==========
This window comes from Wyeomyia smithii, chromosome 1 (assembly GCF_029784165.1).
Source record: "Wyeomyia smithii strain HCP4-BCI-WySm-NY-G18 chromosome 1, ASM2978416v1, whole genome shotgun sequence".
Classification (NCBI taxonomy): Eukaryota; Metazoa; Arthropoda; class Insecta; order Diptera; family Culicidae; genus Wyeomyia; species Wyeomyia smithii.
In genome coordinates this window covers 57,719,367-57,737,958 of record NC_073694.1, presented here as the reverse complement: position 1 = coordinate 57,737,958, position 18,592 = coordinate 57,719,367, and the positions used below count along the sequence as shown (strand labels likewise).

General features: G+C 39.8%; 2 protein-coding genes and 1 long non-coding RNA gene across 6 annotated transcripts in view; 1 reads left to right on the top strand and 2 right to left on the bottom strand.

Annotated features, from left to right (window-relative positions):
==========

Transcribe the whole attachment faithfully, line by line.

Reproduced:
This window comes from Wyeomyia smithii, chromosome 1 (assembly GCF_029784165.1).
Source record: "Wyeomyia smithii strain HCP4-BCI-WySm-NY-G18 chromosome 1, ASM2978416v1, whole genome shotgun sequence".
Classification (NCBI taxonomy): Eukaryota; Metazoa; Arthropoda; class Insecta; order Diptera; family Culicidae; genus Wyeomyia; species Wyeomyia smithii.
In genome coordinates this window covers 57,719,367-57,737,958 of record NC_073694.1, presented here as the reverse complement: position 1 = coordinate 57,737,958, position 18,592 = coordinate 57,719,367, and the positions used below count along the sequence as shown (strand labels likewise).

General features: G+C 39.8%; 2 protein-coding genes and 1 long non-coding RNA gene across 6 annotated transcripts in view; 1 reads left to right on the top strand and 2 right to left on the bottom strand.

Annotated features, from left to right (window-relative positions):